Plus, if streamers need to take a toilet break, they also have the option to run ads while their viewers are waiting for them to return.

It doesn’t end there

This might already sound like a gold mine of earnings, but the leaked amount earned by top Twitch streamers doesn’t include lucrative brand deals, direct donations or merchandise.

To bypass Twitch taking a cut from donations, it has become more commonplace for viewers to donate directly to streamers via platforms such as PayPal.

Brands such as energy drink GFUEL and metal poster company Displate are well known for supporting creators who, in turn, display their products in the background of their stream or promote their products at intervals in each stream.


Streamer MoistCr1TiKal (real name Charles White Jr) ranked at No.22 on the leaked gross top earnings list. He displays a G-FUEL fridge in his background setup. Photo: YouTube

Fans can also support streamers by purchasing their merchandise.

Streamer Summit1g (real name Jaryd Russell Lazar) ranked third in the list of top earners, raking in $US5.8 million ($7.8 million) during that period. Not only is he one of the biggest streamers on the platform, but he also has a successful line of merchandise.

His T-shirts, hats and hoodies range from $15 to $65.


Not just gamers

Other than online gamers, conventional ‘old-school’ gamers are also gaining traction on the platform.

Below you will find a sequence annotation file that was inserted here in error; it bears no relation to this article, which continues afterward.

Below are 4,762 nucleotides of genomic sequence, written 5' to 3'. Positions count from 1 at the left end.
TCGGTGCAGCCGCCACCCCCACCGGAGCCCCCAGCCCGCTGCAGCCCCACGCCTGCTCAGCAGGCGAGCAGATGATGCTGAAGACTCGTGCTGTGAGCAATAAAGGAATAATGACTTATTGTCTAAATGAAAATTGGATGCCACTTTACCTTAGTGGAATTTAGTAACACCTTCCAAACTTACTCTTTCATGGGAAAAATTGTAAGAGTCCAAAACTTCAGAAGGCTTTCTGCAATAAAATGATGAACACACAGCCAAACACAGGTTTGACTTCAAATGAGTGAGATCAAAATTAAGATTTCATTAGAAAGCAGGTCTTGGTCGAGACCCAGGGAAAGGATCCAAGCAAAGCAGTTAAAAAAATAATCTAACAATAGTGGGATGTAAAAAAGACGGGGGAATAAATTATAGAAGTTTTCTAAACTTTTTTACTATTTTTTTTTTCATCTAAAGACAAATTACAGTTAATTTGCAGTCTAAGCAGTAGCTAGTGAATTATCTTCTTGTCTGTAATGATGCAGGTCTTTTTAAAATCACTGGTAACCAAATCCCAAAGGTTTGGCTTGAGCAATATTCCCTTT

In fact, the highest-earning Twitch creator was found to be Dungeons & Dragons channel CriticalRole.

The leak revealed the CriticalRole channel earned $US9.6 million ($13 million) on Twitch from August 2019 to October 2021.

The channel features nine voice actors who play the game and narrate their experiences for hundreds of thousands of viewers per stream.

CriticalRole merchandise is also available online, from pyjamas to medieval tankards.

The channel has humble origins, with the nine voice actors beginning their journey in 2015 broadcasting from each others’ living rooms.

Now, their channel is a multimillion-dollar production, owned by the cast’s own company, Critical Role Productions.


The cast of CriticalRole, who together earned $US9.6 million ($13 million) on Twitch.

Streaming may be a surprisingly lucrative industry. However, it’s no easy feat to get to the top of this list – or to become approved as a Twitch Partner, which is necessary to unlock many of the revenue streams.

Twitch recommends streamers ‘go live’ at least three times a week to be considered for the Partner Program.

CriticalRole’s streams are known to go for up to six hours every Thursday, with additional coverage running through its YouTube channel and on social media throughout the remainder of the week.

Another top-performing streamer, MoistCr1TiKal, streams daily, anywhere from three to 10 hours at a time.

All patched up

Following the leak, Twitch has reassured users that security had been bolstered across the platform in its latest updates.

Twitch confirmed in a statement there was an investigation ongoing into the breach made by a “malicious third party”.